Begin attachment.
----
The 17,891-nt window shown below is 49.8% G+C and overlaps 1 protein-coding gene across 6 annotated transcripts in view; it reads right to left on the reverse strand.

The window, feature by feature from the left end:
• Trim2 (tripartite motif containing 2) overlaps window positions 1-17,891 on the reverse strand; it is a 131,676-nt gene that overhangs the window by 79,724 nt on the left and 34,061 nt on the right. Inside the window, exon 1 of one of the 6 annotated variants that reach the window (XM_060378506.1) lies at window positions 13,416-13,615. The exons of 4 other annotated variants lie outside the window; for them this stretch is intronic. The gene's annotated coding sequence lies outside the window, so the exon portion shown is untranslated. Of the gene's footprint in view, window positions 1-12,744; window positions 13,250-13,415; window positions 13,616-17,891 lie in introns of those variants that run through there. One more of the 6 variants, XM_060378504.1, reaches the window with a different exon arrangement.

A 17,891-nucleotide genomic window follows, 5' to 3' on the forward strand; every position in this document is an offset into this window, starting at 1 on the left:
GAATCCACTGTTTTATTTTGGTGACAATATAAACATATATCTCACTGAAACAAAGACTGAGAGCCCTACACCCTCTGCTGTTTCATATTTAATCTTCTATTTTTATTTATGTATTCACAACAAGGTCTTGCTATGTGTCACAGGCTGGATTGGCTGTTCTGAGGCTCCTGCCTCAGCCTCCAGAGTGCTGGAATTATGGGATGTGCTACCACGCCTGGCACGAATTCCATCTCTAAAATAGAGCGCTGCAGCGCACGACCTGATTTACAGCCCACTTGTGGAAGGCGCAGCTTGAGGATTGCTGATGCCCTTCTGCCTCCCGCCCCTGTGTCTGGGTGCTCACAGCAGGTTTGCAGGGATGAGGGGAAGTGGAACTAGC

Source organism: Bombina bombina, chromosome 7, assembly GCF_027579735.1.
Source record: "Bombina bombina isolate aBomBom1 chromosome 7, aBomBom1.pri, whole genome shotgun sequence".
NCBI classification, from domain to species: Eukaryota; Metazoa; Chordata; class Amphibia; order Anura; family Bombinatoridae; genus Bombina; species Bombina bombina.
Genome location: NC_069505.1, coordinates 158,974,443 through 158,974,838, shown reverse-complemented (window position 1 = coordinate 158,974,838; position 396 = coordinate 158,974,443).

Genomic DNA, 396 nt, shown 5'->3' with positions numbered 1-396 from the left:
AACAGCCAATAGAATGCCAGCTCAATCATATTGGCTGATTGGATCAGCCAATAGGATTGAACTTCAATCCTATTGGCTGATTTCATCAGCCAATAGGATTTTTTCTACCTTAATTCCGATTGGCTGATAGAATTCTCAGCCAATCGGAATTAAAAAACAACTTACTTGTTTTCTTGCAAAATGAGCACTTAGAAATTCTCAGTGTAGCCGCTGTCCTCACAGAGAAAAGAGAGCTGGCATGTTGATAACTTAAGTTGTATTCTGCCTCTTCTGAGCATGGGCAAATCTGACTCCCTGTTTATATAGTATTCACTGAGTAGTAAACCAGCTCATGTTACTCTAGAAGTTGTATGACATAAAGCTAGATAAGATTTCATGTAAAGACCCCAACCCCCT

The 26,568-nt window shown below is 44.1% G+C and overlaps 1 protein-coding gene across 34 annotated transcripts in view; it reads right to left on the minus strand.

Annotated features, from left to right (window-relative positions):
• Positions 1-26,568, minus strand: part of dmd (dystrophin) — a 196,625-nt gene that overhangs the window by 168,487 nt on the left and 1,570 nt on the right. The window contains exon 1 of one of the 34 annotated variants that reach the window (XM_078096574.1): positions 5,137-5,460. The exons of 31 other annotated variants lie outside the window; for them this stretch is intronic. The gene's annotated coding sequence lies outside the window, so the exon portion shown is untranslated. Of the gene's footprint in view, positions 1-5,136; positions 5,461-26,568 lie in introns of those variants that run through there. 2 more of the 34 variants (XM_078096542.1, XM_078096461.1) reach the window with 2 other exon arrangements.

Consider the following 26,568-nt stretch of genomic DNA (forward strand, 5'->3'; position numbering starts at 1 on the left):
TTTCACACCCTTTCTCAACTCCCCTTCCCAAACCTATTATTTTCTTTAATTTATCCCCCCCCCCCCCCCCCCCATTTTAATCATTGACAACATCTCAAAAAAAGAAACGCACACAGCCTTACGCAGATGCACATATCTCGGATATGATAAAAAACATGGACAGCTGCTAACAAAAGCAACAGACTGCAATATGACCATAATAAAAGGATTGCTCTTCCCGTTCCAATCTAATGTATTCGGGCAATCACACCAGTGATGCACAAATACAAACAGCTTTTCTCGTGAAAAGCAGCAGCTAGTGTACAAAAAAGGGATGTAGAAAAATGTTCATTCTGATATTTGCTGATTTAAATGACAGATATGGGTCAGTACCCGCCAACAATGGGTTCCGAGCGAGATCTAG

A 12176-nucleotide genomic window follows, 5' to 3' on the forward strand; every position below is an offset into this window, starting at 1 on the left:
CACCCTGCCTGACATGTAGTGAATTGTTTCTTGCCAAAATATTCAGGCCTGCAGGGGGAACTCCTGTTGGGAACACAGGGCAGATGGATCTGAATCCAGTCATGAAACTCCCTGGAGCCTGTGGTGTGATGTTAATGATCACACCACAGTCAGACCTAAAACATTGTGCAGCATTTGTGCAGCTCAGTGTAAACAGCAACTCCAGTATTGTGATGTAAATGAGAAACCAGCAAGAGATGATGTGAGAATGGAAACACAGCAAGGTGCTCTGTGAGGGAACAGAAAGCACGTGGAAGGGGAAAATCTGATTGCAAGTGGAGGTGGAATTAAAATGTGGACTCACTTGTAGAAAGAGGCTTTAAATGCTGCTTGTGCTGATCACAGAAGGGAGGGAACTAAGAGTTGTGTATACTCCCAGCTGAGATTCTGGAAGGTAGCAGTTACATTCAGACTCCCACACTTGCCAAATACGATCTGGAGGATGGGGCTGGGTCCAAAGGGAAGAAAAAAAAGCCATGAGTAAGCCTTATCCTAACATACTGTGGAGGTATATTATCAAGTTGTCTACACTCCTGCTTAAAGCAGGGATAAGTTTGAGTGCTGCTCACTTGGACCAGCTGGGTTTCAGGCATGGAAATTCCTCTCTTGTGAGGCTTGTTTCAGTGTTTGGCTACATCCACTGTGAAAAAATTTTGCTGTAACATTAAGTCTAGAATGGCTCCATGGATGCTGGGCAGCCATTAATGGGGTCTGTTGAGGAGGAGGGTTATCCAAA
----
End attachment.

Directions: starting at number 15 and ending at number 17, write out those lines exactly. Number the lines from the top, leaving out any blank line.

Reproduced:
Consider the following 26,568-nt stretch of genomic DNA (forward strand, 5'->3'; position numbering starts at 1 on the left):
TTTCACACCCTTTCTCAACTCCCCTTCCCAAACCTATTATTTTCTTTAATTTATCCCCCCCCCCCCCCCCCCCATTTTAATCATTGACAACATCTCAAAAAAAGAAACGCACACAGCCTTACGCAGATGCACATATCTCGGATATGATAAAAAACATGGACAGCTGCTAACAAAAGCAACAGACTGCAATATGACCATAATAAAAGGATTGCTCTTCCCGTTCCAATCTAATGTATTCGGGCAATCACACCAGTGATGCACAAATACAAACAGCTTTTCTCGTGAAAAGCAGCAGCTAGTGTACAAAAAAGGGATGTAGAAAAATGTTCATTCTGATATTTGCTGATTTAAATGACAGATATGGGTCAGTACCCGCCAACAATGGGTTCCGAGCGAGATCTAG

A 12176-nucleotide genomic window follows, 5' to 3' on the forward strand; every position below is an offset into this window, starting at 1 on the left: